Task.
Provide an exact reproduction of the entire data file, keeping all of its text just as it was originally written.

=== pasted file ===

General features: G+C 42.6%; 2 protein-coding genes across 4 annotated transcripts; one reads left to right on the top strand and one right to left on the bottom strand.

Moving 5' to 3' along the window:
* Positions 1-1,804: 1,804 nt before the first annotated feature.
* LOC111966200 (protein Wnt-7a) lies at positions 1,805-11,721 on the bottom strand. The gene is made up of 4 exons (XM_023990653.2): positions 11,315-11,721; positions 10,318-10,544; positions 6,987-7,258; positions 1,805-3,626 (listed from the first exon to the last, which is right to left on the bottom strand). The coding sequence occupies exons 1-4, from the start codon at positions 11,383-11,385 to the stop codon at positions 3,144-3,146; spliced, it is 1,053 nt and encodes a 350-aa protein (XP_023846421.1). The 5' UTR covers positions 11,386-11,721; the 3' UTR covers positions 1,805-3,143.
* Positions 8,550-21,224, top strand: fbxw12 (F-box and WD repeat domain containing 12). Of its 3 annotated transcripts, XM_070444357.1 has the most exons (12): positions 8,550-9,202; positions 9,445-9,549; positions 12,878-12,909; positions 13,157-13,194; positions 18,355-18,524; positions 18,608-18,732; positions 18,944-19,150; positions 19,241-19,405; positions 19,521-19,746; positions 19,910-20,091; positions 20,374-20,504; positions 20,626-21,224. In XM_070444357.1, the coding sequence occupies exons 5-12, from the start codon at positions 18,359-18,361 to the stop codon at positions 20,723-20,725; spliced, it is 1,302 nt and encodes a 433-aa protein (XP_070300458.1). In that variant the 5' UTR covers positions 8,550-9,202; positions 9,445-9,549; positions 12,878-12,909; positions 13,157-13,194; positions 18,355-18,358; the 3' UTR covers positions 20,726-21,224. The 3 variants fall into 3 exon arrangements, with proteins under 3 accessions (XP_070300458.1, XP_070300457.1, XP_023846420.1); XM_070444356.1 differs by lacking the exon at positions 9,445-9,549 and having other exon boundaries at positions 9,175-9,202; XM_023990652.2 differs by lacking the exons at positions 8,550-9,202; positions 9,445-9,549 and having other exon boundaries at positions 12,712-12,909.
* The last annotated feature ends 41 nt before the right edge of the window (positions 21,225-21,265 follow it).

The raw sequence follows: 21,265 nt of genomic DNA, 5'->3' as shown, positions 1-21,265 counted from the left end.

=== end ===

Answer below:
General features: G+C 42.6%; 2 protein-coding genes across 4 annotated transcripts; one reads left to right on the top strand and one right to left on the bottom strand.

Moving 5' to 3' along the window:
* Positions 1-1,804: 1,804 nt before the first annotated feature.
* LOC111966200 (protein Wnt-7a) lies at positions 1,805-11,721 on the bottom strand. The gene is made up of 4 exons (XM_023990653.2): positions 11,315-11,721; positions 10,318-10,544; positions 6,987-7,258; positions 1,805-3,626 (listed from the first exon to the last, which is right to left on the bottom strand). The coding sequence occupies exons 1-4, from the start codon at positions 11,383-11,385 to the stop codon at positions 3,144-3,146; spliced, it is 1,053 nt and encodes a 350-aa protein (XP_023846421.1). The 5' UTR covers positions 11,386-11,721; the 3' UTR covers positions 1,805-3,143.
* Positions 8,550-21,224, top strand: fbxw12 (F-box and WD repeat domain containing 12). Of its 3 annotated transcripts, XM_070444357.1 has the most exons (12): positions 8,550-9,202; positions 9,445-9,549; positions 12,878-12,909; positions 13,157-13,194; positions 18,355-18,524; positions 18,608-18,732; positions 18,944-19,150; positions 19,241-19,405; positions 19,521-19,746; positions 19,910-20,091; positions 20,374-20,504; positions 20,626-21,224. In XM_070444357.1, the coding sequence occupies exons 5-12, from the start codon at positions 18,359-18,361 to the stop codon at positions 20,723-20,725; spliced, it is 1,302 nt and encodes a 433-aa protein (XP_070300458.1). In that variant the 5' UTR covers positions 8,550-9,202; positions 9,445-9,549; positions 12,878-12,909; positions 13,157-13,194; positions 18,355-18,358; the 3' UTR covers positions 20,726-21,224. The 3 variants fall into 3 exon arrangements, with proteins under 3 accessions (XP_070300458.1, XP_070300457.1, XP_023846420.1); XM_070444356.1 differs by lacking the exon at positions 9,445-9,549 and having other exon boundaries at positions 9,175-9,202; XM_023990652.2 differs by lacking the exons at positions 8,550-9,202; positions 9,445-9,549 and having other exon boundaries at positions 12,712-12,909.
* The last annotated feature ends 41 nt before the right edge of the window (positions 21,225-21,265 follow it).

The raw sequence follows: 21,265 nt of genomic DNA, 5'->3' as shown, positions 1-21,265 counted from the left end.